Reinhold Niebuhr and an Ethic of Humility in Deliberative Politics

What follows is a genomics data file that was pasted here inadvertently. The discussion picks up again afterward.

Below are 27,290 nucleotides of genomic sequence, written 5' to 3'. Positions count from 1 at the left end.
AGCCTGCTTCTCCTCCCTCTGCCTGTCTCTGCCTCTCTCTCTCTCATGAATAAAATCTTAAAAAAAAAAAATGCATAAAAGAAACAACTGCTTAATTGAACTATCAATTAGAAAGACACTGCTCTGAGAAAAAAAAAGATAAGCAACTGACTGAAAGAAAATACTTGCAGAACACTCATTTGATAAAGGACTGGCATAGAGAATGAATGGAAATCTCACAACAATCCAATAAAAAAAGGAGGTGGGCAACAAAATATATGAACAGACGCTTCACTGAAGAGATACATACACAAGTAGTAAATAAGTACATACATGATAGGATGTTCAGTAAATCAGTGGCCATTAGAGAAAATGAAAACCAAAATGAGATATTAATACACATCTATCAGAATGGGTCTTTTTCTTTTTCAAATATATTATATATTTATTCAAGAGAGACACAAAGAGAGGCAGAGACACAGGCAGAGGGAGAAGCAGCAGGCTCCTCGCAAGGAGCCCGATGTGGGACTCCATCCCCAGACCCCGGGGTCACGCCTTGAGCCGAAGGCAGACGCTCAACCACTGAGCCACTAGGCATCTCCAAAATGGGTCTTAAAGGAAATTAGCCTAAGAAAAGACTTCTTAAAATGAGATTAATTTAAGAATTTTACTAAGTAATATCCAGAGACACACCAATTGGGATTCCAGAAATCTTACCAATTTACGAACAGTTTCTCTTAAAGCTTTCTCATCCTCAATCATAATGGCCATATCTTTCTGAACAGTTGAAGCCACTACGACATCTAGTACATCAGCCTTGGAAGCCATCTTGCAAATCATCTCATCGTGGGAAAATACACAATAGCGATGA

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The purpose of this dissertation is to investigate the degree to which the political psychology of Reinhold Niebuhr contributes to a more capacious theory of deliberative politics and to what degree such a theory may permit individuals to express themselves with more workable forms of democratic practice. Considerations of Reinhold Niebuhr's understanding of impermanence, anxiety, self-reflection, and empathy borne of humility guide the framework of the argument in that they inform and augment individual political preferences. The author uses these ideas to develop a theory of deliberative politics built upon the empathetic tendencies found in the self-scrutinizing humility of Reinhold Niebuhr's politics. The author considers this theory in contradistinction to ascendant strains in political theory and theologies of public life, which at times may disavowal Niebuhr's understanding of natural theology, his correspondent political realism, or otherwise miscategorize Niebuhr's political claims. The degree to which Niebuhr's ethical framework can or should be separated from Christian considerations of ethics more broadly, especially from Christian eschatology, is a major topic of discussion. Contrasting Niebuhr with other Christian ethicists permits us to see in what manner Niebuhr's political psychology might retain political value beyond a particular religious community. This work also considers limits of Niebuhr's understanding of liberal politics, and whether an ethic of humility can be overly disempowering at times. Tension between individual and aggregate political perspectives frames that discussion.